History of Ephesus

The History of Ephesus

Ephesus is within the borders of Selcuk County in the Province of Izmir and was one of the most famous cities of antiquity. It was founded on the shore of the bay into which the river Cayster (Kucuk Menderes) drains and on the adjacent hillside of Mount Pion (Panayir Dagi). The beginning of human settlement at Ephesus occurred during the Neolithic Period, c. 6000 B.C. The Mycenaean Ceramics found on Ayasuluk Hill in excavations carried out in recent years provide evidence that there was a Mycenaean settlement in the area, like other Mycenaean settlements located along the Agean Coastline. It is stated that the location of the settlements belonging to the Bronze Age and Hittite Period were on the mounds around Ephesus and upon Ayasuluk Hill, where the Castle stands today. The name of the city during Hittite Period was Apasas. With the wave of migrations that began from Central Europe 1200 B.C. , the Dorians moved southwards, and the Aeolians and Ionians, who were escaping from the Dorians, moved to the areas south and the north of the river Gediz. The Dorians later settled in the area of Caria in the southwestern corner of Anatolia. The geographer Strabo recorded that both the Carians and the Leleges, the native inhabitants of the area were in Ephesus before the colonists arrived.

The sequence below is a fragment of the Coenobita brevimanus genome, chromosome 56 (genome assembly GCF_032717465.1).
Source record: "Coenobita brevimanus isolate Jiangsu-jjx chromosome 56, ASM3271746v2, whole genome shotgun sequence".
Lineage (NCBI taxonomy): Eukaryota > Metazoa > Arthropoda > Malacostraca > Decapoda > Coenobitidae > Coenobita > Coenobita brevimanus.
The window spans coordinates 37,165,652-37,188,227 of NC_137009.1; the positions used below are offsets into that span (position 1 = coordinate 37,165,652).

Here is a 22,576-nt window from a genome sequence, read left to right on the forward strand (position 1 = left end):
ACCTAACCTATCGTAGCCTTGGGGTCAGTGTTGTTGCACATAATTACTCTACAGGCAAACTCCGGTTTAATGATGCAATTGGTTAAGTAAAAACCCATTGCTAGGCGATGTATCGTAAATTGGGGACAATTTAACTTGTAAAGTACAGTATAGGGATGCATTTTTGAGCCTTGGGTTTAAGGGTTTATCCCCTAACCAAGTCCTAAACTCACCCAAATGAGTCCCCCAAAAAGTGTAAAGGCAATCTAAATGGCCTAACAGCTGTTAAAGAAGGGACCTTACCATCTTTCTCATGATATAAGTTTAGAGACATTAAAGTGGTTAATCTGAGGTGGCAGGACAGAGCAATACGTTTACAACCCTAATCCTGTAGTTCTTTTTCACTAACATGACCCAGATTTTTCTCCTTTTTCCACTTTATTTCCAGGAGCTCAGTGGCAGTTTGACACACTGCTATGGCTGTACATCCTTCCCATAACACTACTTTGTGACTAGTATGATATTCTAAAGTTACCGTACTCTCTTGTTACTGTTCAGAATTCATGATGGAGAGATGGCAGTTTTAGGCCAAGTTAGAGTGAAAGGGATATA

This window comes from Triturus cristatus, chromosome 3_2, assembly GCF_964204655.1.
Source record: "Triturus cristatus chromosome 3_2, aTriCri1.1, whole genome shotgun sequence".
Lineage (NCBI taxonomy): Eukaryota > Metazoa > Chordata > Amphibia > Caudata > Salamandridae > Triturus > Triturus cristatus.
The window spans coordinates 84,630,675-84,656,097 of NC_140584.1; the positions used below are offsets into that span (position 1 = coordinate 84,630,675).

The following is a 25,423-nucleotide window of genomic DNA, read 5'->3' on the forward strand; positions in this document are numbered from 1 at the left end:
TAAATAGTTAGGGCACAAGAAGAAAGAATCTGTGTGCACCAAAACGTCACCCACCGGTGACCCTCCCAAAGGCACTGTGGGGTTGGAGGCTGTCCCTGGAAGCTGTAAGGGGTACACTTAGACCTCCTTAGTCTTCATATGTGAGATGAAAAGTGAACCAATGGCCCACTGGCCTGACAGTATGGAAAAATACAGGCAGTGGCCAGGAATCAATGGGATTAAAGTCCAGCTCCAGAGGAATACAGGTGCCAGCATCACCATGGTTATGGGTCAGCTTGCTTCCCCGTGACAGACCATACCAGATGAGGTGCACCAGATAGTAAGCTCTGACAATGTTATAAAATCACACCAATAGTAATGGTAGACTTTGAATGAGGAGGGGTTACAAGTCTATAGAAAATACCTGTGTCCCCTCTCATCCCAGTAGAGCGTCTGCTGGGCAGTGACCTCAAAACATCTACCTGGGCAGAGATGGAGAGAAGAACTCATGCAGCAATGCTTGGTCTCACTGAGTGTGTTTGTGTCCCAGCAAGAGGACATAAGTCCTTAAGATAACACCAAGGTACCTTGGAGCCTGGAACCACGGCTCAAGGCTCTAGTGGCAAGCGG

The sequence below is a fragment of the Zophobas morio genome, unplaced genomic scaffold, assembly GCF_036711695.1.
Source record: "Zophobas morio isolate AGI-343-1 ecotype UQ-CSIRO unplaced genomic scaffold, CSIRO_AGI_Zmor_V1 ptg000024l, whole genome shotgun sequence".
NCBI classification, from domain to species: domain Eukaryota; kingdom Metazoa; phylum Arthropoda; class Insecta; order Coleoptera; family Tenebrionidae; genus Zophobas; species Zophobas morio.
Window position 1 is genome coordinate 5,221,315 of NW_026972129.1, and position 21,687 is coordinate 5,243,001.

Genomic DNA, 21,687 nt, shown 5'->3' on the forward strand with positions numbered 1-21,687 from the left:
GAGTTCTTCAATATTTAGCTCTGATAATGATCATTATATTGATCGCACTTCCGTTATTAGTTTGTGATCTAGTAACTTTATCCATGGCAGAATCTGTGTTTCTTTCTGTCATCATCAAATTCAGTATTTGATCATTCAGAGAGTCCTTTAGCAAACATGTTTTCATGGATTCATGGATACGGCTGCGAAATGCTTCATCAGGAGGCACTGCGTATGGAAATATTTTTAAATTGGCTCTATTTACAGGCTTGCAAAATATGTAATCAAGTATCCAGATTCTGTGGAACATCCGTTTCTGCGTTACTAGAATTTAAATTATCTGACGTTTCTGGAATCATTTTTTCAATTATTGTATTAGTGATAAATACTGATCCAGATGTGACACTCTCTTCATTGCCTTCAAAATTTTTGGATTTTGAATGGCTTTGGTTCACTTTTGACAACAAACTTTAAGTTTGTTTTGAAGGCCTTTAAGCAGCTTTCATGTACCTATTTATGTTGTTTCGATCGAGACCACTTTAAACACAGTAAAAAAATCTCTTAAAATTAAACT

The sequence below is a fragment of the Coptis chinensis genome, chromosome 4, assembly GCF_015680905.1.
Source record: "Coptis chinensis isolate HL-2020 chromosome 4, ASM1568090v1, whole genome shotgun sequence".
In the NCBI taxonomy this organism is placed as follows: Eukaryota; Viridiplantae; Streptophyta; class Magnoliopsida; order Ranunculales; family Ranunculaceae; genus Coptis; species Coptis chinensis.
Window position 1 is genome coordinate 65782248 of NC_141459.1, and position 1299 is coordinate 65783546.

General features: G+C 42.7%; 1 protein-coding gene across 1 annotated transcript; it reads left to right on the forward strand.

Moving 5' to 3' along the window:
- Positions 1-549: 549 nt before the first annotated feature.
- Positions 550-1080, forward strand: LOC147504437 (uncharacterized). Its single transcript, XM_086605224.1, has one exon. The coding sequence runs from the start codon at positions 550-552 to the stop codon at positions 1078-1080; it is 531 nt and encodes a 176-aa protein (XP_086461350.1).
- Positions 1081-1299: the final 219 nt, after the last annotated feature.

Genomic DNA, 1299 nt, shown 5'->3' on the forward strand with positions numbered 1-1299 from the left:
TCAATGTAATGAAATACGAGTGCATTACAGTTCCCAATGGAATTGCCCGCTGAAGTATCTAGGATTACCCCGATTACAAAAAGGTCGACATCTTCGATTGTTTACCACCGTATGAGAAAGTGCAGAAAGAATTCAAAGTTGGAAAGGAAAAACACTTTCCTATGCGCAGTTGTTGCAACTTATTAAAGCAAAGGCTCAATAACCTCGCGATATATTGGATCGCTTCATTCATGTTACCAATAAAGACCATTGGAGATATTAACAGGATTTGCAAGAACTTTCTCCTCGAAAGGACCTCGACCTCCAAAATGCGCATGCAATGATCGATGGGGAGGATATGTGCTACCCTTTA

According to the mythology, the oracle of Delphi made a prophecy concerning Androklos, son the Athenian King Kadros, who wanted to establish new cities. “The fish will jump, the Boar will flee and there you will establish a city having a bright future.” After Androklos left for Anatolia, he wandered through many places and finally when he was in this region, the oil in the pan spluttered while the fish was being fried, the fish jumped from the pan and with it went the flames which ignited the surrounding bushes. The Boar which was hiding in the bushes that now caught fire began to run away from the flames and Androklos, the leader of the colonists, mounted his horse, pursued the Boar and killed it. The prophecy was fulfilled when he killed the Boar and there Androklos established the Ionian city of Ephesus. Androklos ruled the city as the first Basilid. His rule was successively followed by rule by an oligarchy, by tyranny and than by democracy. The first information about Ephesus dates from 7th century B.C. and Ephesus as a member of the Panionion, the Ionian League, fought with the neighboring cities of Melie and Magnesia in order to increase its power in the area. In 645 B.C. , the city was defended against the assaults of the Cimmerians, who came from Russia under the leadership of Lygdamis. In 545, the Lydian King Croesus laid siege to the city and he captured it. King Croesus gave money to the city for the construction of a temple dedicated to Artemis and he forced the Ionians, who had settled on the hillside of Mount Pion, and the native population, who had settled around the temple, to reside together in the city. In 546 B.C. , following the defeat of King Croesus by the Persians, Ephesus was conquered by the Persian Satrap (Governor) of Cyrus II (Cyrus the Great). In the first years of the Ionian revolts between 499 and 493 B.C. the Persians used the city of Ephesus as a military base during their siege of the city of Sardis. In 494 B.C. the Ephesians killed all the people of Chios who had survived the battle of Lade, because the seaport cities of Chios and Miletus, leaders in the Ionia upheavals, were the largest trade rivals of Ephesus. After his defeat in Greece in 479 B.C. , Xerxes plundered all the temples on the route of his return journey to Persia but he didn’t touch the Temple of Artemis in Ephesus.